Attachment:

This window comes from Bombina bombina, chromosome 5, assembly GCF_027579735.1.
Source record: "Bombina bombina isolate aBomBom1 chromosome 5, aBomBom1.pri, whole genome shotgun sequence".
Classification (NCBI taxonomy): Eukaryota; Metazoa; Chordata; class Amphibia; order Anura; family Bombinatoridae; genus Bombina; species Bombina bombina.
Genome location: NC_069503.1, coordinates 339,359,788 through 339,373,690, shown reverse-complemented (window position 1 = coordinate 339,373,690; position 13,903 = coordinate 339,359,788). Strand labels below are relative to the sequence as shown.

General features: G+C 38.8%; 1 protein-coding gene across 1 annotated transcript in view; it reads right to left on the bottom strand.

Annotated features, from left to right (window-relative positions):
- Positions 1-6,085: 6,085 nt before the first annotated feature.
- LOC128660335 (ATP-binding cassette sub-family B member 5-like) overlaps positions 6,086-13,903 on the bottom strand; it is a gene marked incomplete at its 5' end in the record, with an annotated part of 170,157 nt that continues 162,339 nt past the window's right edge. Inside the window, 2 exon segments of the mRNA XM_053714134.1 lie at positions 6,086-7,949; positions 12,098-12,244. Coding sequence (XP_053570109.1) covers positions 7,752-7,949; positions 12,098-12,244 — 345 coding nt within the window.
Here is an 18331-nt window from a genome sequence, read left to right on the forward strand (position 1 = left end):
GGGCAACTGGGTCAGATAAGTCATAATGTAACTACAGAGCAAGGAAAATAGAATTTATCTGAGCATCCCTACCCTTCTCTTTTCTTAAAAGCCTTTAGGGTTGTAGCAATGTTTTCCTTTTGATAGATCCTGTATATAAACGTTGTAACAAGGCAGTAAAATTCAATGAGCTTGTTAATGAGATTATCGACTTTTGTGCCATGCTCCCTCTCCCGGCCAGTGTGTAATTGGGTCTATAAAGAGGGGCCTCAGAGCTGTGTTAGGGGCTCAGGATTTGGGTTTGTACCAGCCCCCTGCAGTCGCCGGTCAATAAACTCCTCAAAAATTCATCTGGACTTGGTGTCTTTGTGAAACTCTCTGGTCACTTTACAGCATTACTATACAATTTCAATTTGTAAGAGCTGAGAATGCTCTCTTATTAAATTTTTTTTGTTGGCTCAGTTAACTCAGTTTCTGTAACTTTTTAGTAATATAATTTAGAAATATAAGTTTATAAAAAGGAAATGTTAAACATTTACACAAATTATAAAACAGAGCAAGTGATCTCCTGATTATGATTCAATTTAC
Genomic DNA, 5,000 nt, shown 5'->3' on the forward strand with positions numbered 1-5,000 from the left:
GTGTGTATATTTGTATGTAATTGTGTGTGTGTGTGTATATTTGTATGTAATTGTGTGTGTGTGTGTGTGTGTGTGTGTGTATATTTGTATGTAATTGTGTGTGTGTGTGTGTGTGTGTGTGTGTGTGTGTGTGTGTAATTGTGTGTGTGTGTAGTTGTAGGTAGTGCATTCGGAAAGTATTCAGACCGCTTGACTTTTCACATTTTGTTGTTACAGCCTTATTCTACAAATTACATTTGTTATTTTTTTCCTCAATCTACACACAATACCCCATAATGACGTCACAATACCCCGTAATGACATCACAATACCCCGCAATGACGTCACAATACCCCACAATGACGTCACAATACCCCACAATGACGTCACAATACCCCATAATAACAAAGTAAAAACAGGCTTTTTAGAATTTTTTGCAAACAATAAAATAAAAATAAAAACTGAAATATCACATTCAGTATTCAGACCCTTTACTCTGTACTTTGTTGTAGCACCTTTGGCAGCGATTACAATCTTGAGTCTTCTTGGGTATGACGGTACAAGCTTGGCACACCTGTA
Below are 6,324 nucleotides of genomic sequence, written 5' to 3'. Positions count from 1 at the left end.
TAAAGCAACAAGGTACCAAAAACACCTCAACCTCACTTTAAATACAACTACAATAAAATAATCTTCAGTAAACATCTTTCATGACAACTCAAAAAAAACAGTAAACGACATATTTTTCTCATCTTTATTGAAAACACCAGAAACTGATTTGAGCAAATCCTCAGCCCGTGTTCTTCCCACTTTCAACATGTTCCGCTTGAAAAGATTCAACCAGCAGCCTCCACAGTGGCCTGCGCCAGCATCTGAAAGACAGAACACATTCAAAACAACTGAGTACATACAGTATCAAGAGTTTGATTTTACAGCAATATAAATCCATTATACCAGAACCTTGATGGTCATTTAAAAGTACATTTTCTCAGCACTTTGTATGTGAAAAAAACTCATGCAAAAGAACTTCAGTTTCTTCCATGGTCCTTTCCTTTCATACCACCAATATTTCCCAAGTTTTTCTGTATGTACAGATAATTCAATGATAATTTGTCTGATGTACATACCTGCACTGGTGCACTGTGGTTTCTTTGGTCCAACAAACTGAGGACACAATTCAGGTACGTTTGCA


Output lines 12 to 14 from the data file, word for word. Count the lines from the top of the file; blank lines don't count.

GTGTGTATATTTGTATGTAATTGTGTGTGTGTGTGTATATTTGTATGTAATTGTGTGTGTGTGTGTGTGTGTGTGTGTGTATATTTGTATGTAATTGTGTGTGTGTGTGTGTGTGTGTGTGTGTGTGTGTGTGTGTAATTGTGTGTGTGTGTAGTTGTAGGTAGTGCATTCGGAAAGTATTCAGACCGCTTGACTTTTCACATTTTGTTGTTACAGCCTTATTCTACAAATTACATTTGTTATTTTTTTCCTCAATCTACACACAATACCCCATAATGACGTCACAATACCCCGTAATGACATCACAATACCCCGCAATGACGTCACAATACCCCACAATGACGTCACAATACCCCACAATGACGTCACAATACCCCATAATAACAAAGTAAAAACAGGCTTTTTAGAATTTTTTGCAAACAATAAAATAAAAATAAAAACTGAAATATCACATTCAGTATTCAGACCCTTTACTCTGTACTTTGTTGTAGCACCTTTGGCAGCGATTACAATCTTGAGTCTTCTTGGGTATGACGGTACAAGCTTGGCACACCTGTA
Below are 6,324 nucleotides of genomic sequence, written 5' to 3'. Positions count from 1 at the left end.
TAAAGCAACAAGGTACCAAAAACACCTCAACCTCACTTTAAATACAACTACAATAAAATAATCTTCAGTAAACATCTTTCATGACAACTCAAAAAAAACAGTAAACGACATATTTTTCTCATCTTTATTGAAAACACCAGAAACTGATTTGAGCAAATCCTCAGCCCGTGTTCTTCCCACTTTCAACATGTTCCGCTTGAAAAGATTCAACCAGCAGCCTCCACAGTGGCCTGCGCCAGCATCTGAAAGACAGAACACATTCAAAACAACTGAGTACATACAGTATCAAGAGTTTGATTTTACAGCAATATAAATCCATTATACCAGAACCTTGATGGTCATTTAAAAGTACATTTTCTCAGCACTTTGTATGTGAAAAAAACTCATGCAAAAGAACTTCAGTTTCTTCCATGGTCCTTTCCTTTCATACCACCAATATTTCCCAAGTTTTTCTGTATGTACAGATAATTCAATGATAATTTGTCTGATGTACATACCTGCACTGGTGCACTGTGGTTTCTTTGGTCCAACAAACTGAGGACACAATTCAGGTACGTTTGCA